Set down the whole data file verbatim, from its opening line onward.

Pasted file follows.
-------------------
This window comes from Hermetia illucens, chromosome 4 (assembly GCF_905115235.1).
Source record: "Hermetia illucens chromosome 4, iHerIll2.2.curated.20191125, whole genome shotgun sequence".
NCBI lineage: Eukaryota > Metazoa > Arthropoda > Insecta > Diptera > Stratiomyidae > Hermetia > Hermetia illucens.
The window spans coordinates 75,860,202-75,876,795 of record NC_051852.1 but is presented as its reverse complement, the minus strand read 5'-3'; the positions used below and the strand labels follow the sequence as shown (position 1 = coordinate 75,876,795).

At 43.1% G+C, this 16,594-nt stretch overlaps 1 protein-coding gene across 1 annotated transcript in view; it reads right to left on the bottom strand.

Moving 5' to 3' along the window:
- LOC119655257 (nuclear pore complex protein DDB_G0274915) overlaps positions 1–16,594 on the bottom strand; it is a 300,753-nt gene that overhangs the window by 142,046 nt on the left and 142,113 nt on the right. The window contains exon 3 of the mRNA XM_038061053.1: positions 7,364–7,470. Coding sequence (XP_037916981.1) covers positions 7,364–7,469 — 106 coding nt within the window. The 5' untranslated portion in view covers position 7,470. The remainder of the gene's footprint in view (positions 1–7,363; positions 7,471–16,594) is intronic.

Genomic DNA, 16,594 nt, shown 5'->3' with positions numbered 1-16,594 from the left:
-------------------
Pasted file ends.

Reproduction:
This window comes from Hermetia illucens, chromosome 4 (assembly GCF_905115235.1).
Source record: "Hermetia illucens chromosome 4, iHerIll2.2.curated.20191125, whole genome shotgun sequence".
NCBI lineage: Eukaryota > Metazoa > Arthropoda > Insecta > Diptera > Stratiomyidae > Hermetia > Hermetia illucens.
The window spans coordinates 75,860,202-75,876,795 of record NC_051852.1 but is presented as its reverse complement, the minus strand read 5'-3'; the positions used below and the strand labels follow the sequence as shown (position 1 = coordinate 75,876,795).

At 43.1% G+C, this 16,594-nt stretch overlaps 1 protein-coding gene across 1 annotated transcript in view; it reads right to left on the bottom strand.

Moving 5' to 3' along the window:
- LOC119655257 (nuclear pore complex protein DDB_G0274915) overlaps positions 1–16,594 on the bottom strand; it is a 300,753-nt gene that overhangs the window by 142,046 nt on the left and 142,113 nt on the right. The window contains exon 3 of the mRNA XM_038061053.1: positions 7,364–7,470. Coding sequence (XP_037916981.1) covers positions 7,364–7,469 — 106 coding nt within the window. The 5' untranslated portion in view covers position 7,470. The remainder of the gene's footprint in view (positions 1–7,363; positions 7,471–16,594) is intronic.

Genomic DNA, 16,594 nt, shown 5'->3' with positions numbered 1-16,594 from the left: